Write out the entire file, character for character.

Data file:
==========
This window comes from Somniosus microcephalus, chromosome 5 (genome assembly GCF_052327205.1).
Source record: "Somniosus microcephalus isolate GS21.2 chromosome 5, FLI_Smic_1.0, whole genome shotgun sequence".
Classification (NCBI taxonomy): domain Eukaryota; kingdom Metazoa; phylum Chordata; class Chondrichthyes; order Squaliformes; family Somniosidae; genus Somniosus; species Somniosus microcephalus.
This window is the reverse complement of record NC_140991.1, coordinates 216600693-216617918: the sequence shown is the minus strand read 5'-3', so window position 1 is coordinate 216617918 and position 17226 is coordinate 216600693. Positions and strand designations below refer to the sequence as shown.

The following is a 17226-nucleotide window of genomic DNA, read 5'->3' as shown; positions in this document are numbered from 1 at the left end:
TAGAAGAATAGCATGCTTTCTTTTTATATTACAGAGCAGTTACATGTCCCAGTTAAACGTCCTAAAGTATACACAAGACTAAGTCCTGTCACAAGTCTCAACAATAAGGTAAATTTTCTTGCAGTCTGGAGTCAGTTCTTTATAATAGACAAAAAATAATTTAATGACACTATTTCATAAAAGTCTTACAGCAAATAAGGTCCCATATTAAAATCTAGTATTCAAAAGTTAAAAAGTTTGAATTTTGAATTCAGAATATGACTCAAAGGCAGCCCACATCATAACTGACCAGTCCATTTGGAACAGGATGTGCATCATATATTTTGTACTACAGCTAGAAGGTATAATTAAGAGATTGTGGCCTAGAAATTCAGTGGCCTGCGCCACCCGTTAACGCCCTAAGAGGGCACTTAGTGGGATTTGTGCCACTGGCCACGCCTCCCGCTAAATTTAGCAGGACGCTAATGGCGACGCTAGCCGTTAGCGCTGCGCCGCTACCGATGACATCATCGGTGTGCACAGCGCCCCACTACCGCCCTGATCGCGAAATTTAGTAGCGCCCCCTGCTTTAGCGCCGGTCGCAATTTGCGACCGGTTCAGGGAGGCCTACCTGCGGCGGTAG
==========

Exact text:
This window comes from Somniosus microcephalus, chromosome 5 (genome assembly GCF_052327205.1).
Source record: "Somniosus microcephalus isolate GS21.2 chromosome 5, FLI_Smic_1.0, whole genome shotgun sequence".
Classification (NCBI taxonomy): domain Eukaryota; kingdom Metazoa; phylum Chordata; class Chondrichthyes; order Squaliformes; family Somniosidae; genus Somniosus; species Somniosus microcephalus.
This window is the reverse complement of record NC_140991.1, coordinates 216600693-216617918: the sequence shown is the minus strand read 5'-3', so window position 1 is coordinate 216617918 and position 17226 is coordinate 216600693. Positions and strand designations below refer to the sequence as shown.

The following is a 17226-nucleotide window of genomic DNA, read 5'->3' as shown; positions in this document are numbered from 1 at the left end:
TAGAAGAATAGCATGCTTTCTTTTTATATTACAGAGCAGTTACATGTCCCAGTTAAACGTCCTAAAGTATACACAAGACTAAGTCCTGTCACAAGTCTCAACAATAAGGTAAATTTTCTTGCAGTCTGGAGTCAGTTCTTTATAATAGACAAAAAATAATTTAATGACACTATTTCATAAAAGTCTTACAGCAAATAAGGTCCCATATTAAAATCTAGTATTCAAAAGTTAAAAAGTTTGAATTTTGAATTCAGAATATGACTCAAAGGCAGCCCACATCATAACTGACCAGTCCATTTGGAACAGGATGTGCATCATATATTTTGTACTACAGCTAGAAGGTATAATTAAGAGATTGTGGCCTAGAAATTCAGTGGCCTGCGCCACCCGTTAACGCCCTAAGAGGGCACTTAGTGGGATTTGTGCCACTGGCCACGCCTCCCGCTAAATTTAGCAGGACGCTAATGGCGACGCTAGCCGTTAGCGCTGCGCCGCTACCGATGACATCATCGGTGTGCACAGCGCCCCACTACCGCCCTGATCGCGAAATTTAGTAGCGCCCCCTGCTTTAGCGCCGGTCGCAATTTGCGACCGGTTCAGGGAGGCCTACCTGCGGCGGTAG